It’s Okay to Mourn

Rebecca Shayler-Adams by Rebecca Shayler-Adams Additional Needs

Rebecca Shayler-Adams

Rebecca Shayler-Adams

We are just a typical family muddling along our day to day lives. 4 kids, 1 with autism, 1 with an unknown neuromuscular condition

It’s OK to mourn the life I had envisaged for my daughter, my other children and myself.

It’s ok to mourn and cry out loud to say this isn’t how life is meant to be.

I should just be worried about what playschool has the best reports not which playgroup has the equipment to support my daughter in her disabilities.

I should be worrying about my daughter’s first cold, not worried about the fact her kidneys don’t work how they should be.

I shouldn’t worry about meeting children that are the same age and wondering if that day I will be strong enough emotionally not to cry as they are all walking around, and talking where as my baby isn’t.

It isn’t the fact I am jealous and don’t find joy in seeing this, but it reminds me how delayed my child is, how different my baby’s life is going to be.

How hard she must work to achieve things that should come naturally and with ease.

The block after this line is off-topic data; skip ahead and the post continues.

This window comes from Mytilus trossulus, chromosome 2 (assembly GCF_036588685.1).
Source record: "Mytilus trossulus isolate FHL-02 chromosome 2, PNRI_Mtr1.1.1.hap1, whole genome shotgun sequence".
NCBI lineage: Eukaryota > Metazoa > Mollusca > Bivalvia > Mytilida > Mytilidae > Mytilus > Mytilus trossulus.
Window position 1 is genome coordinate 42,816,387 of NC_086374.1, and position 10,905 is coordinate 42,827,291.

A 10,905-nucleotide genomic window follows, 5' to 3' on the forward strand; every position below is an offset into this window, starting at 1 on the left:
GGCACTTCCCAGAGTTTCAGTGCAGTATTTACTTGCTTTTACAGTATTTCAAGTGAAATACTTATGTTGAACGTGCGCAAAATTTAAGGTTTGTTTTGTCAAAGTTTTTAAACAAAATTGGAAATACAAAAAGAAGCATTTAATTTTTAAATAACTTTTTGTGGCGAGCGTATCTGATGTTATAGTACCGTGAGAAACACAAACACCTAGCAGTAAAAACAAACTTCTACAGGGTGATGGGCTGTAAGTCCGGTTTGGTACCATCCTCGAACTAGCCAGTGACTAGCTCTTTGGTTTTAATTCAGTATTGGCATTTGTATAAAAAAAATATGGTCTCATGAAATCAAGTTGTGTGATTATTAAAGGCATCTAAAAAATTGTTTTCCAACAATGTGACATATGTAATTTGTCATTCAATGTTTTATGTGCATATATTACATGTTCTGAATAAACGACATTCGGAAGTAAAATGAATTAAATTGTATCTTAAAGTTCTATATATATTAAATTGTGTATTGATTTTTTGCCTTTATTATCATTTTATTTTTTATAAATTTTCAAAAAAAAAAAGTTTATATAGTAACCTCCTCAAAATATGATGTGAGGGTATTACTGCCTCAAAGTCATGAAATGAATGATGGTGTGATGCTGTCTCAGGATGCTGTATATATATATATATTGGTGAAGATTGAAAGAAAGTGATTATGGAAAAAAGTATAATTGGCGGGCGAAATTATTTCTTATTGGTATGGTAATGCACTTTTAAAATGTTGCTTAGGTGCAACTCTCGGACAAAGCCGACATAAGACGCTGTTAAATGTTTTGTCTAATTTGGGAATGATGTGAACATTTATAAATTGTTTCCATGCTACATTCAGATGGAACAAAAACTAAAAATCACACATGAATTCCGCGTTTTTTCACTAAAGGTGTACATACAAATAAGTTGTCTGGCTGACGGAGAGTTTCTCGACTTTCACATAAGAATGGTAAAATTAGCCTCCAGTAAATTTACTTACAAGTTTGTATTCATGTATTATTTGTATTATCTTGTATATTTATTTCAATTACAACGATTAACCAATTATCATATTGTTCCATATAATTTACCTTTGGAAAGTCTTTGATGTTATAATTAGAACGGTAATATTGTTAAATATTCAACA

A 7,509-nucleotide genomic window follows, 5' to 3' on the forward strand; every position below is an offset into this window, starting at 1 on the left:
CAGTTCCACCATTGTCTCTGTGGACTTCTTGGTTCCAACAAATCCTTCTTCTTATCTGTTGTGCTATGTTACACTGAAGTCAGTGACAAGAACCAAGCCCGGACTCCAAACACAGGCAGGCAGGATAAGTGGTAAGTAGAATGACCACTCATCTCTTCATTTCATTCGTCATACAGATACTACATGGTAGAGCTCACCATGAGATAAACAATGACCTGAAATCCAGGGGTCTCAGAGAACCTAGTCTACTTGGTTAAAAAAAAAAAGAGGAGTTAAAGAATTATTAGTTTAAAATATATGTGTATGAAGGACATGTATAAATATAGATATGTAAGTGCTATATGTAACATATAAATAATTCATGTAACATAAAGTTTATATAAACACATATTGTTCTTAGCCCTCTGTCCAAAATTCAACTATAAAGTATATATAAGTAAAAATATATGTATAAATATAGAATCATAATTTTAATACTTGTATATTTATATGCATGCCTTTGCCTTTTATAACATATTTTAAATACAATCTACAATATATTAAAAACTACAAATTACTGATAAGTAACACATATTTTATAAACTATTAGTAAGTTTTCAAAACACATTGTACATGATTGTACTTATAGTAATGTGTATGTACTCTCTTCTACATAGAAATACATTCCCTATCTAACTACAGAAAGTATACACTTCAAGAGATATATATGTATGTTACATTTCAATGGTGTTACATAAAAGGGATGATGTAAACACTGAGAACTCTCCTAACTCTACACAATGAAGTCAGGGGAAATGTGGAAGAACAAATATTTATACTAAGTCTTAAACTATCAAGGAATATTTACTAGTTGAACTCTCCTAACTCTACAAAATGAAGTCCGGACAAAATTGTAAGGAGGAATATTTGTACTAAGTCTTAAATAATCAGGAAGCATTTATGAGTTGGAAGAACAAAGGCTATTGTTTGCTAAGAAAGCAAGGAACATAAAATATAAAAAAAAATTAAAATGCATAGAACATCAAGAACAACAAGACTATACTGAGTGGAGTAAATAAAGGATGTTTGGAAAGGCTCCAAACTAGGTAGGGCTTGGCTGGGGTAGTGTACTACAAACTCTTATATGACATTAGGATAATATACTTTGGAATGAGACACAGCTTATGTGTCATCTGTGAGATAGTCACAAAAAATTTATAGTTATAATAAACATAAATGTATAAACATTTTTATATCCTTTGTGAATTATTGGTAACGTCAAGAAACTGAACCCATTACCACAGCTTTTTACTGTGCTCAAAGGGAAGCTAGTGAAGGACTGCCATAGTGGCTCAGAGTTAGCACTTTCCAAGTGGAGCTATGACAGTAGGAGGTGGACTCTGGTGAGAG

It’s ok to mourn for the stress-free childhood I had wanted for my other children, the sort of childhood where they can run and play in the woods chasing each other without a worry in the world except for how messy they can get.

We have started to tell them little bits about their sister’s condition as they have noticed she isn’t as developed as she should be.

They shouldn’t have to worry about this, they shouldn’t have to see their parents rush to hospital as their sister can’t move, they shouldn’t have to worry about making their sister laugh as when she does she struggles to breathe as her throat closes causing her to suffocate.

They shouldn’t have to worry about the fact their sister doesn’t understand them, that their sister just looks puzzled when they talk to her.

They should be getting frustrated that their sister is messing up their room, that their sister is drawing over their school books or trying to use their bikes even though she is too young and too small.

They shouldn’t even know that children can be disabled. Yet they live with it every day.

It’s OK to mourn that my life’s plans have stopped abruptly.  That we have had to move from our home to a new place to accommodate my daughter’s needs.

It’s ok to mourn the fact that my career came to an abrupt stop and that although I love my little part time job, it is not what I had envisaged for myself at this point in life, my qualifications sitting in a folder, for the foreseeable future not seeing the sunlight.

It’s ok to mourn the relationship I used to have with my husband, one where it wasn’t stressed, one where we laughed every day, one where we knew what the future held.

I love my daughter, I would go to the moon and back for her, but that doesn’t mean I can’t mourn for what I thought our life should be.


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